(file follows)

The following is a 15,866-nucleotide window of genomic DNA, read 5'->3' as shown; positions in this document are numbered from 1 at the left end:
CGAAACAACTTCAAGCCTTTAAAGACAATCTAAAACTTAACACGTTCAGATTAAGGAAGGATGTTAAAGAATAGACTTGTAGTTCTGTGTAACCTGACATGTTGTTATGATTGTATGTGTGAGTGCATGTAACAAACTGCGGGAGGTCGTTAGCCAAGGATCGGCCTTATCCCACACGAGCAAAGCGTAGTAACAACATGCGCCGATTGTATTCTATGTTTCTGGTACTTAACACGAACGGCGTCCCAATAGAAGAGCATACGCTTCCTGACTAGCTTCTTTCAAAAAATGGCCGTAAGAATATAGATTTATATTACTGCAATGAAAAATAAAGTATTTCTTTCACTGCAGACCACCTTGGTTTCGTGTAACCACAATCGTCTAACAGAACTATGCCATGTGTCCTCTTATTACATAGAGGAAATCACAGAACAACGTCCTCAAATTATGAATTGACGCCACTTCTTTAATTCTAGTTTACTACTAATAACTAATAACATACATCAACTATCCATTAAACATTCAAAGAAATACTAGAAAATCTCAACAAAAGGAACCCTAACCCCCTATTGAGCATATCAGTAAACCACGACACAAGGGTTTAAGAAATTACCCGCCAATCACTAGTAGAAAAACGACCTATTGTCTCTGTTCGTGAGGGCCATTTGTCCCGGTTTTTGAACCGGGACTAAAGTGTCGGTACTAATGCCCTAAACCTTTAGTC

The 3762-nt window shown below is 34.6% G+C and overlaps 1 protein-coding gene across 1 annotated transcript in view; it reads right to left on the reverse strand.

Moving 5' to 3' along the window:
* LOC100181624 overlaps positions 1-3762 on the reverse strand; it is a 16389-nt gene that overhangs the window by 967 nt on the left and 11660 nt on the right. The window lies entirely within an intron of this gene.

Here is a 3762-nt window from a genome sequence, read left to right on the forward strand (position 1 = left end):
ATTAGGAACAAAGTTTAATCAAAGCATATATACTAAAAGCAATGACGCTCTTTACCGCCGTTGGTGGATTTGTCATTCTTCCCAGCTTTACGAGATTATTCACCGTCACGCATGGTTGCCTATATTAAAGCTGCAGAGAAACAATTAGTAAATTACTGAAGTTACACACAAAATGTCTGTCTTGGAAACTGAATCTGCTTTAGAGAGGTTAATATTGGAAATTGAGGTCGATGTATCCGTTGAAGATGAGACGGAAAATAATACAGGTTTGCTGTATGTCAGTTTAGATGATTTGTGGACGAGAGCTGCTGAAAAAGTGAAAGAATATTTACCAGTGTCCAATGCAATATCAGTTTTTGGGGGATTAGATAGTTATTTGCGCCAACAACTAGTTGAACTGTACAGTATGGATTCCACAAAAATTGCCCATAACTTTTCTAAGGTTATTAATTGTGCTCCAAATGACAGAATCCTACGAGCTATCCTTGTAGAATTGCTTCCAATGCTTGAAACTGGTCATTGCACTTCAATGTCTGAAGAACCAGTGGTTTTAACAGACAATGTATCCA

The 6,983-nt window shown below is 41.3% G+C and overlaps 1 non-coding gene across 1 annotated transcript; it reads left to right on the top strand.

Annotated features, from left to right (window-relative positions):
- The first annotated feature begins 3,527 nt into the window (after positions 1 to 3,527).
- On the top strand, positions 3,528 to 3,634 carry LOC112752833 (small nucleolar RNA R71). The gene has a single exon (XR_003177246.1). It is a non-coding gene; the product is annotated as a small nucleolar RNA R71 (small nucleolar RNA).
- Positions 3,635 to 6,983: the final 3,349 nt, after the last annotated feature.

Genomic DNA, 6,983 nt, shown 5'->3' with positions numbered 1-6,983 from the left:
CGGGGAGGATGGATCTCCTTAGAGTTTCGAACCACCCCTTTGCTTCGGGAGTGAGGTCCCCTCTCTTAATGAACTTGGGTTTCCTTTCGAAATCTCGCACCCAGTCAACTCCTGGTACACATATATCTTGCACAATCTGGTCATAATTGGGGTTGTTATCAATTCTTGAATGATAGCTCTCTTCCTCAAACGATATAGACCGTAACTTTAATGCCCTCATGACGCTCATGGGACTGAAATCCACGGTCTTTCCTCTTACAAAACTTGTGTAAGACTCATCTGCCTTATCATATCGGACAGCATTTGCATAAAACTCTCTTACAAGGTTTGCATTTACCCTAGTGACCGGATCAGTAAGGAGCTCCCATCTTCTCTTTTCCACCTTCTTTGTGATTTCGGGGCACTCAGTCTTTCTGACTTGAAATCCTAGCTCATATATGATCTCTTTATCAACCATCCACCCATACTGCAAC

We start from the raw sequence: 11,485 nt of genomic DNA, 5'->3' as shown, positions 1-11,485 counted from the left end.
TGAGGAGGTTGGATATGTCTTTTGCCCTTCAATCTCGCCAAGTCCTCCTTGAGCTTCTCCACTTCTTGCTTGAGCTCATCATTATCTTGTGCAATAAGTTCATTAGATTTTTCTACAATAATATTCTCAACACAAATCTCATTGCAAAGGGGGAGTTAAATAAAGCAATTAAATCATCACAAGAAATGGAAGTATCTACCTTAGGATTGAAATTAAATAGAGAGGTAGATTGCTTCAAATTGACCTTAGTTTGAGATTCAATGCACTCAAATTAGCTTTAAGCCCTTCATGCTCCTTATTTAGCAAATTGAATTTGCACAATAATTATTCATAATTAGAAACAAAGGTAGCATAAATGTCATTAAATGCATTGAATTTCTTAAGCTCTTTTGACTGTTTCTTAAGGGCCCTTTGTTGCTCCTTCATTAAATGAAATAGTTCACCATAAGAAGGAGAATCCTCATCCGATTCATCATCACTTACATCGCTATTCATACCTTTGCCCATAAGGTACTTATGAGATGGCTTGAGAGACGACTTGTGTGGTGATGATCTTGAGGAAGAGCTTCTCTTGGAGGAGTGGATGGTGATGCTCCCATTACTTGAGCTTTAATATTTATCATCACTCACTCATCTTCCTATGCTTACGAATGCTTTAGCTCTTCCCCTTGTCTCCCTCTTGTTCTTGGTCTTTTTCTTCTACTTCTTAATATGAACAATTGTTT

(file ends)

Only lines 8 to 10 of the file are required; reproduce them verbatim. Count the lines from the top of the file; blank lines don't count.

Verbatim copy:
The 6,983-nt window shown below is 41.3% G+C and overlaps 1 non-coding gene across 1 annotated transcript; it reads left to right on the top strand.

Annotated features, from left to right (window-relative positions):
- The first annotated feature begins 3,527 nt into the window (after positions 1 to 3,527).